Wednesday, August 5, 2009

Done: Opal Cotton Rib Socks

Opal cotton solesOk!

Let's take a brief break from the France trip to talk about knitting. What a novel idea.

Partly because my knitting is moving along apace and I don't want to have to play catch up too much. And partly because I'm writing such detailed posts about our trip I can't keep up.

In case you're wondering, or bored, I'm writing those posts primarily so I can look back later on and remember stuff, rather than primarily for your entertainment. But hopefully you are entertained as well. I've always meant to keep a diary of our trips, but never get around to it.

Anyway. The socks.

Travel Project
I finished the first sock and started the second before I left. I went through airport security with part of a sock on my US1 5" Brittany Birch double points—and no one batted an eye.

Not in JFK heading to France. Not in CDG heading to Dublin. Not in Dublin heading home.

So HA! to all you knitting vs. airport security worry warts.

For the record: most of the storied I've heard about people's needles being confiscated have involved metal circulars. Which might be a wake up call about what you want to travel with.

Now, I did have my Knit Kit with me and in a moment of anxiety I packed the collapsible scissors in my checked luggage. The company says they are TSA approved for travel in the US, but why take chances? Especially since I knew I wouldn't need them any time soon.

Since we spent quite a bit of time in the car, looking at rolling countryside, it was easy for me to work on my mindless 2x2 sock while gazing out the window. Although I did have to wait for some quite time in a hotel room to turn the heel.

Done. Re-done.
I was very excited when I finished the second sock on the flight home.Opal cotton done

I wasn't so excited when I put them on for a finished project picture and realized the toes didn't match.

That didn't make any sense at all, since I thought I had matched the stripes pretty well when I cast on for the second one. And I couldn't see the pattern go off anywhere in the body of the sock.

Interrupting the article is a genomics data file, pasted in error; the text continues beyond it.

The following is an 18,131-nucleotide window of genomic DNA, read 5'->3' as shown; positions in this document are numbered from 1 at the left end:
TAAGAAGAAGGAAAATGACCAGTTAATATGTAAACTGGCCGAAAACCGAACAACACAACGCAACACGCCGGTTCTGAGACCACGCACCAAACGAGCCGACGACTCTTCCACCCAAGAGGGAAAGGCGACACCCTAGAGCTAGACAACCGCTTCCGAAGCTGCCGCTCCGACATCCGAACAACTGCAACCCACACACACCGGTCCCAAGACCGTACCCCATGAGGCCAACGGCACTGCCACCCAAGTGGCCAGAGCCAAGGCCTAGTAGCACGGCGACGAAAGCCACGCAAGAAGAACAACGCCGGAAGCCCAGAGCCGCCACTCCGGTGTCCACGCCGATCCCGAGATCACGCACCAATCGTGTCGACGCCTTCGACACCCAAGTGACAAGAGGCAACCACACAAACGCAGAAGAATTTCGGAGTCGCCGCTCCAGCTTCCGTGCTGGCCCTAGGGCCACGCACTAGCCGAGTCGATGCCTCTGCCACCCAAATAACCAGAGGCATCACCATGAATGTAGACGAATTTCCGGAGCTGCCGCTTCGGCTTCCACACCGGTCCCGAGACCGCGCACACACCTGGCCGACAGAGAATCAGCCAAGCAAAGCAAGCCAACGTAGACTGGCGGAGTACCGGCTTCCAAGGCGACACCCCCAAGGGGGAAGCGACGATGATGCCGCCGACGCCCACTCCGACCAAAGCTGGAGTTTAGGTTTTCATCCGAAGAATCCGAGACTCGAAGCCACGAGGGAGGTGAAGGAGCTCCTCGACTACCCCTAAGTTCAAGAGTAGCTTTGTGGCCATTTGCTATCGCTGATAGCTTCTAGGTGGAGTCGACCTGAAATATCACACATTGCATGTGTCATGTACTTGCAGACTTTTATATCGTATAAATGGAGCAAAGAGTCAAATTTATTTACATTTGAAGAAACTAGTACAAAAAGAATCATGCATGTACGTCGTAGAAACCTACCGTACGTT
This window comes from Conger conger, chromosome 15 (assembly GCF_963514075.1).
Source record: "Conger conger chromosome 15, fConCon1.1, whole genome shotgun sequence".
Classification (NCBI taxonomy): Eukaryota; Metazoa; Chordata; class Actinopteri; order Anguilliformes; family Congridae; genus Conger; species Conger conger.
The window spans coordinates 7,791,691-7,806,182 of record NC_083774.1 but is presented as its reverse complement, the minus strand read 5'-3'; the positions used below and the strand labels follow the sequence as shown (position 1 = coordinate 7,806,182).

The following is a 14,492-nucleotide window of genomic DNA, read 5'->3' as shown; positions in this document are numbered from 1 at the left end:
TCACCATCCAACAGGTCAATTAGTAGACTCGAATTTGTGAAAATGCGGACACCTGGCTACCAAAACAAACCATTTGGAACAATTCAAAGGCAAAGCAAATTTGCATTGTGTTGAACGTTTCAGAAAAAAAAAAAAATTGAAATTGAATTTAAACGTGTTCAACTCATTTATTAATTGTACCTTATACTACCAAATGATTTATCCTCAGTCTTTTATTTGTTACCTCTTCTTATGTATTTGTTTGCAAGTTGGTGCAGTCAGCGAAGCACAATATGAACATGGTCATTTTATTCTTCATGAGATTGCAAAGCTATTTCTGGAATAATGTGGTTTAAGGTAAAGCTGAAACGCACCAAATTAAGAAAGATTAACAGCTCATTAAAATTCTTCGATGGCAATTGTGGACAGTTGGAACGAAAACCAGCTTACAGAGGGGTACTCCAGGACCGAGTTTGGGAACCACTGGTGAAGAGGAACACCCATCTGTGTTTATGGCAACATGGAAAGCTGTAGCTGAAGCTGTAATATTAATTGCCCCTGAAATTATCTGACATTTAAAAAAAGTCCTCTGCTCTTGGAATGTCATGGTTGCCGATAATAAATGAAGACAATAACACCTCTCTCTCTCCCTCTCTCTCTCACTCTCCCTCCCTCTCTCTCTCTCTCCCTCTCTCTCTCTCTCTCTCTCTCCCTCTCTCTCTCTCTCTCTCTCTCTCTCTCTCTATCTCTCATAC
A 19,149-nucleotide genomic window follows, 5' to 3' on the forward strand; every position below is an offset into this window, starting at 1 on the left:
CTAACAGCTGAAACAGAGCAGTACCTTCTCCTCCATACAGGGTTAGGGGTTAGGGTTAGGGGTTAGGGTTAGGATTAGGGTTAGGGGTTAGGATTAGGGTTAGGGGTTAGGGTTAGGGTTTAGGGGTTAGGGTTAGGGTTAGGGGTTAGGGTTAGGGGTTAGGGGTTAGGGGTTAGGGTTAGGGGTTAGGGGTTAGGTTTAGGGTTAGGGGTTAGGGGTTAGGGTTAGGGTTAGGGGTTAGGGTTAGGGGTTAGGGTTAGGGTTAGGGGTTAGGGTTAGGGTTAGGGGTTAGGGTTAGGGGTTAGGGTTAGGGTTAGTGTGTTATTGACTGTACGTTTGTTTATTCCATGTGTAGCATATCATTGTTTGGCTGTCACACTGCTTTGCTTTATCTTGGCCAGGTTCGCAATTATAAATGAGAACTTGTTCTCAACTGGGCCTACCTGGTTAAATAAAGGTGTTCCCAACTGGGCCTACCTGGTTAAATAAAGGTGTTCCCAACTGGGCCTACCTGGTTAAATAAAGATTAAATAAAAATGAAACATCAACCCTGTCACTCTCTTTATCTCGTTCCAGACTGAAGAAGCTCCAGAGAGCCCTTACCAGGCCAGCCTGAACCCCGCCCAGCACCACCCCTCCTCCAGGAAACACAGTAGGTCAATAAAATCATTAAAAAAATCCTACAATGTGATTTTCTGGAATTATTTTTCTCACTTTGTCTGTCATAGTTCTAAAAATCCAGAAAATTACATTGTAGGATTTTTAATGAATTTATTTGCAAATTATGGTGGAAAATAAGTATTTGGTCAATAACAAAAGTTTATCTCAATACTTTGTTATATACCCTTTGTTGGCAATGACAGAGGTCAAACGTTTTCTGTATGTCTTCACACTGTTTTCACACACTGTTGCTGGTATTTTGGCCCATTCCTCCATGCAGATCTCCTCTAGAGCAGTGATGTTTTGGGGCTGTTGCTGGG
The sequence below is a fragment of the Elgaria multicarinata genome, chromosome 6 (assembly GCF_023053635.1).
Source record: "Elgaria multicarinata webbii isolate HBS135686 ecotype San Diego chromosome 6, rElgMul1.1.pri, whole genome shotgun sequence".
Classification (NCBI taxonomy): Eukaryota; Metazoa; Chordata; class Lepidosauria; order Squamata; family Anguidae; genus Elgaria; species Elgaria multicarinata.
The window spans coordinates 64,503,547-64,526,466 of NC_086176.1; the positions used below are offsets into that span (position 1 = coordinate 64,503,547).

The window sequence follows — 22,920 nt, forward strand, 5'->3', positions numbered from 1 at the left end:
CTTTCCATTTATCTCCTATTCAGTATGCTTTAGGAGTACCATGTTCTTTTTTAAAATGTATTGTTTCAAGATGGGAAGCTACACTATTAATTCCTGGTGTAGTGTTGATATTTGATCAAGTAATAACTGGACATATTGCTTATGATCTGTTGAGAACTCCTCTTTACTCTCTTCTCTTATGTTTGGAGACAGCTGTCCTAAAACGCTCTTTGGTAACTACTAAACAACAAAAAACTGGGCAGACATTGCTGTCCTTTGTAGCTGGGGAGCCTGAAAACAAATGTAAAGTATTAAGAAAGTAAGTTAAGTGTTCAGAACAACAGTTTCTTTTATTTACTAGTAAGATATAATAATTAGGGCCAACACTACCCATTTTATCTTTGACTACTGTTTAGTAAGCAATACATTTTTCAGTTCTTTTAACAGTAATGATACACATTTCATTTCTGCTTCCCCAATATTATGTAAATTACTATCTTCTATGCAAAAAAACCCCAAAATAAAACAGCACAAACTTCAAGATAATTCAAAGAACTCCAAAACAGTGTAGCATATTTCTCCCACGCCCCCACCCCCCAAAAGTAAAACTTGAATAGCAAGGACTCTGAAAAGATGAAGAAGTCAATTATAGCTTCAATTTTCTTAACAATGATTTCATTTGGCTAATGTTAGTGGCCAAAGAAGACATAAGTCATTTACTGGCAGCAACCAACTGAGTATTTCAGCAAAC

Then I held the two socks up together and realized the second one was shorter than the first in the foot. Much gnashing of teeth, measuring, and counting ensued. Hubby made the tactical error of wandering by and tickling my bare foot during this time. Of course, I growled and hissed at him. Sending him and the puppies fleeing to a different room.

Turns out the second foot was 10 rows short. Turns out when I knit the first sock I had worked to a total of 120 rows. Decided that was too short and worked to 130 rows before starting the toe shaping—but had never updated my notes.

As I finished the sock while I was squished in the center seat of an airplane, it didn't occur to me to haul out the first sock for comparison. Otherwise I might have said, "Hey, the first sock ends on blue and this second one is ending on yellow. What's that all about?"

When I apologized to Hubby and explained the tragic situation he replied, "Wow. You don't usually make such big mistakes." Which made me feel a little better, as it implied I usually knew what I was doing.

Of course, it was a simple matter to pull out the toe and rework it. But it was also terribly annoying.

I'm getting a little tired of knitting 2x2 rib cotton socks. However, when I was ready to start my next project, that was the closest to hand. But when I done these purple Second Chance Socks, I should be able to work on socks with a more interesting pattern.

Yarn: Opal Cotton sock yarn
Needles: US1
Pattern: Adlibed, 2x2 rib, Cuban Heel, Princess Sole, "Heart of Blossom" toe shaping.

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